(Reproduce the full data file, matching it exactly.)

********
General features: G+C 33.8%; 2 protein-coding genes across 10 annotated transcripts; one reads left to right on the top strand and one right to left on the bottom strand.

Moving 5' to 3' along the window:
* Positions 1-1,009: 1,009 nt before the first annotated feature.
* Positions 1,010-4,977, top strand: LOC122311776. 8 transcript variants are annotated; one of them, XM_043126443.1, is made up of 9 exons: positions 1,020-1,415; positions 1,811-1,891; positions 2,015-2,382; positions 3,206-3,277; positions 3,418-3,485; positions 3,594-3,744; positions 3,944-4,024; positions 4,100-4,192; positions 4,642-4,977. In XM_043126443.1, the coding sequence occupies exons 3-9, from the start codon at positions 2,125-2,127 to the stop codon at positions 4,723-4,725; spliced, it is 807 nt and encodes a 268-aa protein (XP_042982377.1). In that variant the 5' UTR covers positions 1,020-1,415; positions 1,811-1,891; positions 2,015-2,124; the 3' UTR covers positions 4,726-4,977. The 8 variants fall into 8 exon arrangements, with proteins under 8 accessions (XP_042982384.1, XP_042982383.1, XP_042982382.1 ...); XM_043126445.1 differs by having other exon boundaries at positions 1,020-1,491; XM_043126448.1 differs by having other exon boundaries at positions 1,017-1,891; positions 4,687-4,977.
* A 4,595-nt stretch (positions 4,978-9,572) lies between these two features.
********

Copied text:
General features: G+C 33.8%; 2 protein-coding genes across 10 annotated transcripts; one reads left to right on the top strand and one right to left on the bottom strand.

Moving 5' to 3' along the window:
* Positions 1-1,009: 1,009 nt before the first annotated feature.
* Positions 1,010-4,977, top strand: LOC122311776. 8 transcript variants are annotated; one of them, XM_043126443.1, is made up of 9 exons: positions 1,020-1,415; positions 1,811-1,891; positions 2,015-2,382; positions 3,206-3,277; positions 3,418-3,485; positions 3,594-3,744; positions 3,944-4,024; positions 4,100-4,192; positions 4,642-4,977. In XM_043126443.1, the coding sequence occupies exons 3-9, from the start codon at positions 2,125-2,127 to the stop codon at positions 4,723-4,725; spliced, it is 807 nt and encodes a 268-aa protein (XP_042982377.1). In that variant the 5' UTR covers positions 1,020-1,415; positions 1,811-1,891; positions 2,015-2,124; the 3' UTR covers positions 4,726-4,977. The 8 variants fall into 8 exon arrangements, with proteins under 8 accessions (XP_042982384.1, XP_042982383.1, XP_042982382.1 ...); XM_043126445.1 differs by having other exon boundaries at positions 1,020-1,491; XM_043126448.1 differs by having other exon boundaries at positions 1,017-1,891; positions 4,687-4,977.
* A 4,595-nt stretch (positions 4,978-9,572) lies between these two features.